Crypto Investors Hot Streak Ends As Severe ‘Winter’ Drops

The wealth-generating hot streak for Bitcoin and other cryptocurrencies have gone brutally cold.

As prices plummet, companies collapse and skepticism mounts, fortunes and jobs disappear overnight, and feverish investor speculation has been replaced by frigid calculations in what industry leaders are calling a “crypto winter.”

It’s a dizzying turnaround for investments and businesses that appeared to be at their financial and cultural peak in early 2022.

The massive crypto collapse is part of a wider market downturn caused by high inflation, rising interest rates, war in Ukraine, coronavirus lockdowns and supply chain chaos.
The massive crypto collapse is part of a wider market downturn caused by high inflation, rising interest rates, war in Ukraine, coronavirus lockdowns and supply chain chaos. (AP)

Crypto-evangelizing companies advertised during the Super Bowl and spent a lot of money sponsoring sports arenas and baseball teams.

The combined assets of the industry were estimated at over $4.3 trillion at the time; today they are worth less than a third of that. Could be.

Another leading cryptocurrency, Ethereum, traded near $6900 at its November high; it is now less than $1400.

The prices of Bitcoin and other cryptocurrencies have fallen throughout the year, a decline that accelerated when the Federal Reserve indicated interest rates would rise to try to stamp out inflation.

What is happening to crypto is in part an extreme version of what is happening to stocks as investors sell riskier assets at a time when the threat of a recession is mounting.

But the crypto sell-off is more than that, experts say; it signals growing anxiety on Wall Street and Main Street about the fundamentals of the industry, which currently look shaky.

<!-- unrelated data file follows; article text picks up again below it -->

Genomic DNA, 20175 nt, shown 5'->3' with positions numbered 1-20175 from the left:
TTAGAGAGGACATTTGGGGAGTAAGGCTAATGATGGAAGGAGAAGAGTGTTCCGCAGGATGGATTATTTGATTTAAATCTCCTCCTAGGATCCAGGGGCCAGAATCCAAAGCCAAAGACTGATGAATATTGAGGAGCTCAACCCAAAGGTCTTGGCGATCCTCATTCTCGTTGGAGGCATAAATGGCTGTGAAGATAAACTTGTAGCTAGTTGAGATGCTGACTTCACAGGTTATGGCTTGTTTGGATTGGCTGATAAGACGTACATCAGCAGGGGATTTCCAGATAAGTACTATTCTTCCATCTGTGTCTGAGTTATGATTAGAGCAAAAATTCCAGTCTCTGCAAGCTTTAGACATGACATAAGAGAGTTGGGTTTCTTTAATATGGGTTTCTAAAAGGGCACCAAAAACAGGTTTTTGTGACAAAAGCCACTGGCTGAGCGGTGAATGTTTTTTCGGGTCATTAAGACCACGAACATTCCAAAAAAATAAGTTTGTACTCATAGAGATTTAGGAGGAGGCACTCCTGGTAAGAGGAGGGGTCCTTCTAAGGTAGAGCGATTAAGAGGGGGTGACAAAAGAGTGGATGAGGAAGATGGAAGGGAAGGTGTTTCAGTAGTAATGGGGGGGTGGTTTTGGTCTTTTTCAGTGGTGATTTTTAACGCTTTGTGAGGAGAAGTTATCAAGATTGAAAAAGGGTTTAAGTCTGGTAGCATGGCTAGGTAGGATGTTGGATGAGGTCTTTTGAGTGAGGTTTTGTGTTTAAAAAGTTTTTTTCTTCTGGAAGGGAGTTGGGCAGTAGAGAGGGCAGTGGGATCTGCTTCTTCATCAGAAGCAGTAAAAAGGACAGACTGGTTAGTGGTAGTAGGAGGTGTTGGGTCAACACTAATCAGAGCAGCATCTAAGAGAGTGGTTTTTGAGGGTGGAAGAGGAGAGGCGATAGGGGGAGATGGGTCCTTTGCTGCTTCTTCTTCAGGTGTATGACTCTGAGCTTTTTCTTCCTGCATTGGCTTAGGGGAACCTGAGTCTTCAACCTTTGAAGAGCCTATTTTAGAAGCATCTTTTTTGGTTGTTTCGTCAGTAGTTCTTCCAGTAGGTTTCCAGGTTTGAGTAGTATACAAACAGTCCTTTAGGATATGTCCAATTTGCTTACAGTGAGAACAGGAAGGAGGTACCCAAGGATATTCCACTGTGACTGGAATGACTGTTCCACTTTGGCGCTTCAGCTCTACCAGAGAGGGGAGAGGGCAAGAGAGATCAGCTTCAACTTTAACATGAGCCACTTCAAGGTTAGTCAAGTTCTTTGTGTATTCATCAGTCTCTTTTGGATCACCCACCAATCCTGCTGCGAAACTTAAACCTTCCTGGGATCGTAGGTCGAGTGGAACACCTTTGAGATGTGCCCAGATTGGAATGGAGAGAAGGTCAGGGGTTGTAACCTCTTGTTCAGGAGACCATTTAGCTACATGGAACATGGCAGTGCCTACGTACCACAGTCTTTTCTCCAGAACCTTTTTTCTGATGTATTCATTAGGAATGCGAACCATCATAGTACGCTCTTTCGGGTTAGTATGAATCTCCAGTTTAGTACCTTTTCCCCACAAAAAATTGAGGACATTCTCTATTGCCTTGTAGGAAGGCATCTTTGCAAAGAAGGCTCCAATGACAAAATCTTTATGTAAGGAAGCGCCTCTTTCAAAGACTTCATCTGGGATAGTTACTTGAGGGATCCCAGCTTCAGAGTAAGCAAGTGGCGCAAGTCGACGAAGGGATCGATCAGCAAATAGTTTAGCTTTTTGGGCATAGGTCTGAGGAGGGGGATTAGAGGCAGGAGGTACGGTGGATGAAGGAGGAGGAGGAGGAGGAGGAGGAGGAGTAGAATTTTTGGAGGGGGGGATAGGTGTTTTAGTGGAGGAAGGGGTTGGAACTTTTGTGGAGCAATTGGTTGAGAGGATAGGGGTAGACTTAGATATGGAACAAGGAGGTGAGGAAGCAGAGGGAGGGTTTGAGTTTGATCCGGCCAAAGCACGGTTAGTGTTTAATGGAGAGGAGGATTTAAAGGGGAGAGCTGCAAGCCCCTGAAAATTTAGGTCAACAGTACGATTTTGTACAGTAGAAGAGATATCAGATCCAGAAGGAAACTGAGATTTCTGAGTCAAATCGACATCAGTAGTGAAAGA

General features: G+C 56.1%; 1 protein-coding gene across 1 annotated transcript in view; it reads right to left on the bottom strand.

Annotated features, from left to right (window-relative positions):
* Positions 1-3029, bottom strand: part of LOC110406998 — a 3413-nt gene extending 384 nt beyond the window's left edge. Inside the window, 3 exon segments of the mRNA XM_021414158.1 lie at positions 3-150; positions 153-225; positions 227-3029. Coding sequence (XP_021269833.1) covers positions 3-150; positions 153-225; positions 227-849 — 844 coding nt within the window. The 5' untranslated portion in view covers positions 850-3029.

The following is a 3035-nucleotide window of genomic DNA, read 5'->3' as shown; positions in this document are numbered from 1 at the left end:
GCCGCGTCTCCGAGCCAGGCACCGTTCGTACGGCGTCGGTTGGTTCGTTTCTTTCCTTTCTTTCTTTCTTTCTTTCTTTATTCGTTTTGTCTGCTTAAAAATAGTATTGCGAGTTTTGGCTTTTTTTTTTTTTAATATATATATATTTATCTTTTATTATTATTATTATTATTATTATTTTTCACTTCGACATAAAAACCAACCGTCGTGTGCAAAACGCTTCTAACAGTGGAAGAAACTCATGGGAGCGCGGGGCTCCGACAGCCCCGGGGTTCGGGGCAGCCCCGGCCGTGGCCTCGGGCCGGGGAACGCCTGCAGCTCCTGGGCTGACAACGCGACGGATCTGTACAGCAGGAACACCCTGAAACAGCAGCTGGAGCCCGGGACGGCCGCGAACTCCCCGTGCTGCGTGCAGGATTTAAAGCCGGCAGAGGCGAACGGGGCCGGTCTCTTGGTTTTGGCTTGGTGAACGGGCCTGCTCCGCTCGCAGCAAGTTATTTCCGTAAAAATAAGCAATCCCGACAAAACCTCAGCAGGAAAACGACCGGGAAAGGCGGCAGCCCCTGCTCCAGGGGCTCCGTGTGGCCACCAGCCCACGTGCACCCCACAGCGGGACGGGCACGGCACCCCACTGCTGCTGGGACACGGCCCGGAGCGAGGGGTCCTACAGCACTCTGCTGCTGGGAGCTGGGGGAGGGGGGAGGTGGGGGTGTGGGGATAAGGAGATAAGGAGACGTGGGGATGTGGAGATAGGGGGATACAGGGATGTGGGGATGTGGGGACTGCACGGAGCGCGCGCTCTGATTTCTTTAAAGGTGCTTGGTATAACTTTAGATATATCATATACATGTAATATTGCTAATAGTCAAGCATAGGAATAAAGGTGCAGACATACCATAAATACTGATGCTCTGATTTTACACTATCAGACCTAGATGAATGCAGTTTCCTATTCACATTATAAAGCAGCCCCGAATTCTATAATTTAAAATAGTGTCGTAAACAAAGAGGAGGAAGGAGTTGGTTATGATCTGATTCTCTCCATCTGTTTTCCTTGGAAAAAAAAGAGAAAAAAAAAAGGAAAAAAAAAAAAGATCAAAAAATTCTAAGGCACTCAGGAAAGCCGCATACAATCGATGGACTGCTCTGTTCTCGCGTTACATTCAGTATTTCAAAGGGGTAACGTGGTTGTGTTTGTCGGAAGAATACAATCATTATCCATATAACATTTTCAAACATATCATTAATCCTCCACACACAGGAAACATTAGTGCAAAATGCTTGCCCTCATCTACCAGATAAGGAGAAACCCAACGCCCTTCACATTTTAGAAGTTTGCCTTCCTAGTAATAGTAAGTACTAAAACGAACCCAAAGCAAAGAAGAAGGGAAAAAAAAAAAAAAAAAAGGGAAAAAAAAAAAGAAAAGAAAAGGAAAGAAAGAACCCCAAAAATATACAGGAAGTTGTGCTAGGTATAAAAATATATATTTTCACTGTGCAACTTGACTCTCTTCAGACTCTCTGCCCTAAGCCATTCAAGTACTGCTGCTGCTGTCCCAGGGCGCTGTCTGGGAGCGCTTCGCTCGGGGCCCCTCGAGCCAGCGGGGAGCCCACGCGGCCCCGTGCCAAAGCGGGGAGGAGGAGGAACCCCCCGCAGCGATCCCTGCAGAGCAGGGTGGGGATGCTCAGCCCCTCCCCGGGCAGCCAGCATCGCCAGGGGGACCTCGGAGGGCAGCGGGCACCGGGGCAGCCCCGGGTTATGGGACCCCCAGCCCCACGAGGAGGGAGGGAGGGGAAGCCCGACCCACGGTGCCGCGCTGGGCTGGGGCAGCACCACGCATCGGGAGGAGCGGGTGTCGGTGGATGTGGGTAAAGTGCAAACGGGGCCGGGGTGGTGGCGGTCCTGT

“There was an irrational exuberance,” said Mark Hays of Americans for Financial Reform, a consumer advocacy group.

“They did similar things in the run-up to the 2008 crisis: aggressively market these products, promise returns that were unreasonable, ignore the risks, and dismiss critics as people who just don’t get it.”

Hays and others also draw comparisons to the 2008 housing collapse as the collapse of Bitcoin and other digital coins has coincided with crypto-industry versions of bank runs and a lack of regulatory oversight that sparked fears about how bad the damage could get.

The pandemic brought about a period of hypergrowth in the crypto sector, as young investors were suddenly inundated with stimulus money and tried to invest in digital currencies and meme stocks.  Between March 2020 and November 2021, the price of bitcoin rose by a factor of twelve to $64,000.
The pandemic brought about a period of hypergrowth in the crypto sector, as young investors were suddenly inundated with stimulus money and tried to invest in digital currencies and meme stocks. Between March 2020 and November 2021, the price of bitcoin rose by a factor of twelve to $64,000. (AP)

Unlike housing, the crypto industry isn’t big enough to cause major turmoil in the wider economy or financial system, analysts say.

But recent events have nonetheless damaged the confidence of many investors:

— The so-called stablecoin Terra collapsed within days in May, wiping out $57.5 billion in investor wealth. In the crypto business, stablecoins are marketed as a safe investment, and the price of each coin is typically pegged to a traditional financial instrument, such as the US dollar. Terra instead relied on an algorithm to keep the price stable near $1 – partially backing the value with bitcoin.